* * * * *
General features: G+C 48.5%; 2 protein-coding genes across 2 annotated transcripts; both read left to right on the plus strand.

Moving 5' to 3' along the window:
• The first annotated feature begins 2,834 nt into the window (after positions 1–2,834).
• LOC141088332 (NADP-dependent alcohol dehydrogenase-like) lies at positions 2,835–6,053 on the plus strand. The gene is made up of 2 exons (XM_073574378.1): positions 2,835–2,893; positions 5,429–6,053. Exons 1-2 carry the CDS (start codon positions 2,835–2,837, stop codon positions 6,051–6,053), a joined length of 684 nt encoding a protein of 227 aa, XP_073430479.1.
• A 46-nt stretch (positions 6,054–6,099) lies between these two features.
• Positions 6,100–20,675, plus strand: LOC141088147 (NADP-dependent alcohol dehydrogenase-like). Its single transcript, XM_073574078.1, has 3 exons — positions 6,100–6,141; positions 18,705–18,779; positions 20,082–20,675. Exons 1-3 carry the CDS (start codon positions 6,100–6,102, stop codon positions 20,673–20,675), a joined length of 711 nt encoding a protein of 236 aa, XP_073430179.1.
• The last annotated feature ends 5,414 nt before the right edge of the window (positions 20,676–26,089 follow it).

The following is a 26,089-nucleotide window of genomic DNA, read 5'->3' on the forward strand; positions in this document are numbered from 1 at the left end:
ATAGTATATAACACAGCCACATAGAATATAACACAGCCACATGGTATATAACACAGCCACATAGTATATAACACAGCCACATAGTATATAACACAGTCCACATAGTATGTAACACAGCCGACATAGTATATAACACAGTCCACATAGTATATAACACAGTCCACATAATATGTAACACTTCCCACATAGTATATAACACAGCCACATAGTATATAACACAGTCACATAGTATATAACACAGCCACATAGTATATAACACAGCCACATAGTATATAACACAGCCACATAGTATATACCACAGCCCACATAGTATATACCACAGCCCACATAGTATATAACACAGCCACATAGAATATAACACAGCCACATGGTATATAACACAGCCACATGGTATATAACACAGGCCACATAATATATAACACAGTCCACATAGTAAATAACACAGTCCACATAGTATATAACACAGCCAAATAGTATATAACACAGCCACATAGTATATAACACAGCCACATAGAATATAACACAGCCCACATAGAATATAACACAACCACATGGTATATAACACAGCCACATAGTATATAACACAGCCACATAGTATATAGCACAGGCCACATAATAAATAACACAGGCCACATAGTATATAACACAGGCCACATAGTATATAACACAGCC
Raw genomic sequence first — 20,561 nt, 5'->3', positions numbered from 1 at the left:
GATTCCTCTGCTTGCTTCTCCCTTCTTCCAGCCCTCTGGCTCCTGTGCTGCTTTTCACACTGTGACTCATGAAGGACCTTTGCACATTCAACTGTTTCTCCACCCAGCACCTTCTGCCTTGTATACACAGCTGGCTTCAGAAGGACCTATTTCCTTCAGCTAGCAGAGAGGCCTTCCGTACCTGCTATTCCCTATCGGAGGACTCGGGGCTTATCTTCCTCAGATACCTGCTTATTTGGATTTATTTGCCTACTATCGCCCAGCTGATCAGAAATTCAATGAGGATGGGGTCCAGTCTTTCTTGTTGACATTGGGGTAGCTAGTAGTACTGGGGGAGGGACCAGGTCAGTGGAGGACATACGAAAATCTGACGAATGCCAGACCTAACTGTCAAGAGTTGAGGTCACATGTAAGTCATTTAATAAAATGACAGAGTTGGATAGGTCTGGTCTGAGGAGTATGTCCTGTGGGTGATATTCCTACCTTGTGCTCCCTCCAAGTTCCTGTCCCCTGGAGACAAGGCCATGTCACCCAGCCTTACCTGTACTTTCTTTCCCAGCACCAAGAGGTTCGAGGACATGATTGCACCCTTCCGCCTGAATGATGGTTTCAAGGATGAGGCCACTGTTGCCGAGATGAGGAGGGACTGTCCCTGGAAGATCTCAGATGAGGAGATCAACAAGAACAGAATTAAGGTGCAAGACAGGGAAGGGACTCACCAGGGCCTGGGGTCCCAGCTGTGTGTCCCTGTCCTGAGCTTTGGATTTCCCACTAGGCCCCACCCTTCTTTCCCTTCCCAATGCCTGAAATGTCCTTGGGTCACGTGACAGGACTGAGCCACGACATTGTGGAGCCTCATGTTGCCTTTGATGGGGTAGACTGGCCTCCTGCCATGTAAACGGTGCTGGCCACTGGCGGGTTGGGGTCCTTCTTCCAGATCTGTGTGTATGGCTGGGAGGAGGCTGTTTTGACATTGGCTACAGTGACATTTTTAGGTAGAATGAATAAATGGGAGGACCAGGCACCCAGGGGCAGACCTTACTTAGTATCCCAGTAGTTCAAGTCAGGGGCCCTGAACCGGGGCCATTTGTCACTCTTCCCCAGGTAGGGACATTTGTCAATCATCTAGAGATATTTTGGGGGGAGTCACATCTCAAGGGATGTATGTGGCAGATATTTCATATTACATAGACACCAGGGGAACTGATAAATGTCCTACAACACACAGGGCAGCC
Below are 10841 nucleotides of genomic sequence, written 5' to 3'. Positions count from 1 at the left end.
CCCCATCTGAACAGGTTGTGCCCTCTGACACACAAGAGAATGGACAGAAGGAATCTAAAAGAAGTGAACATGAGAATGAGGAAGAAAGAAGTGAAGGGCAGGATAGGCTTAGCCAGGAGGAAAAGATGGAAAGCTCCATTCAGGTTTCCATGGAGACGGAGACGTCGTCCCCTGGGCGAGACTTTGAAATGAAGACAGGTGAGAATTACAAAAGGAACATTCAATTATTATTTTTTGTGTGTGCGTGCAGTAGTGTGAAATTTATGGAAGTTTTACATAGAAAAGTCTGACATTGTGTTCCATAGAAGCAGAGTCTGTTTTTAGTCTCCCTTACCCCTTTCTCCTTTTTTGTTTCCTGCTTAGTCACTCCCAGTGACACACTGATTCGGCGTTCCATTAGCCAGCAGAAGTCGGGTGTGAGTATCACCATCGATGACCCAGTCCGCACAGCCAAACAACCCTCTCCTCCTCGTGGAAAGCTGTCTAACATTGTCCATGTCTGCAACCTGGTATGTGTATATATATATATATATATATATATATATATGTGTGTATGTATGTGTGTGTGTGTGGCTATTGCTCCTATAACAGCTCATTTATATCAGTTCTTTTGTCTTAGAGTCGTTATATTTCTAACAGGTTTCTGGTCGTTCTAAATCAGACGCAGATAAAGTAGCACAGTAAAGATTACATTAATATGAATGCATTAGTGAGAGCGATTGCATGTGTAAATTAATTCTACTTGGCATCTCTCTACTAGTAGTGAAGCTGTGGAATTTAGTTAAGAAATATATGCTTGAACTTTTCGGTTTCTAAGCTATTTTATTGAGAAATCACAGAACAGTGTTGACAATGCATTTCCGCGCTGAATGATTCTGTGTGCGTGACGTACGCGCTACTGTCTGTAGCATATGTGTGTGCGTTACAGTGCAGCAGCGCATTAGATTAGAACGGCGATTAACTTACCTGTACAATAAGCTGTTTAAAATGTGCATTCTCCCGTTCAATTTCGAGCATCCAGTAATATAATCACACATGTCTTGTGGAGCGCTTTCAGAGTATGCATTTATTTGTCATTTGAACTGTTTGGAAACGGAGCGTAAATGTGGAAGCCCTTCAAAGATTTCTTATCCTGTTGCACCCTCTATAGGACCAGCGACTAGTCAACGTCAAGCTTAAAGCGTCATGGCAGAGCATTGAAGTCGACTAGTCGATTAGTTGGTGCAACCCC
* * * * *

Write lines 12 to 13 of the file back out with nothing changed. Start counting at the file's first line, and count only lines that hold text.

Below are 10841 nucleotides of genomic sequence, written 5' to 3'. Positions count from 1 at the left end.
CCCCATCTGAACAGGTTGTGCCCTCTGACACACAAGAGAATGGACAGAAGGAATCTAAAAGAAGTGAACATGAGAATGAGGAAGAAAGAAGTGAAGGGCAGGATAGGCTTAGCCAGGAGGAAAAGATGGAAAGCTCCATTCAGGTTTCCATGGAGACGGAGACGTCGTCCCCTGGGCGAGACTTTGAAATGAAGACAGGTGAGAATTACAAAAGGAACATTCAATTATTATTTTTTGTGTGTGCGTGCAGTAGTGTGAAATTTATGGAAGTTTTACATAGAAAAGTCTGACATTGTGTTCCATAGAAGCAGAGTCTGTTTTTAGTCTCCCTTACCCCTTTCTCCTTTTTTGTTTCCTGCTTAGTCACTCCCAGTGACACACTGATTCGGCGTTCCATTAGCCAGCAGAAGTCGGGTGTGAGTATCACCATCGATGACCCAGTCCGCACAGCCAAACAACCCTCTCCTCCTCGTGGAAAGCTGTCTAACATTGTCCATGTCTGCAACCTGGTATGTGTATATATATATATATATATATATATATATATGTGTGTATGTATGTGTGTGTGTGTGGCTATTGCTCCTATAACAGCTCATTTATATCAGTTCTTTTGTCTTAGAGTCGTTATATTTCTAACAGGTTTCTGGTCGTTCTAAATCAGACGCAGATAAAGTAGCACAGTAAAGATTACATTAATATGAATGCATTAGTGAGAGCGATTGCATGTGTAAATTAATTCTACTTGGCATCTCTCTACTAGTAGTGAAGCTGTGGAATTTAGTTAAGAAATATATGCTTGAACTTTTCGGTTTCTAAGCTATTTTATTGAGAAATCACAGAACAGTGTTGACAATGCATTTCCGCGCTGAATGATTCTGTGTGCGTGACGTACGCGCTACTGTCTGTAGCATATGTGTGTGCGTTACAGTGCAGCAGCGCATTAGATTAGAACGGCGATTAACTTACCTGTACAATAAGCTGTTTAAAATGTGCATTCTCCCGTTCAATTTCGAGCATCCAGTAATATAATCACACATGTCTTGTGGAGCGCTTTCAGAGTATGCATTTATTTGTCATTTGAACTGTTTGGAAACGGAGCGTAAATGTGGAAGCCCTTCAAAGATTTCTTATCCTGTTGCACCCTCTATAGGACCAGCGACTAGTCAACGTCAAGCTTAAAGCGTCATGGCAGAGCATTGAAGTCGACTAGTCGATTAGTTGGTGCAACCCC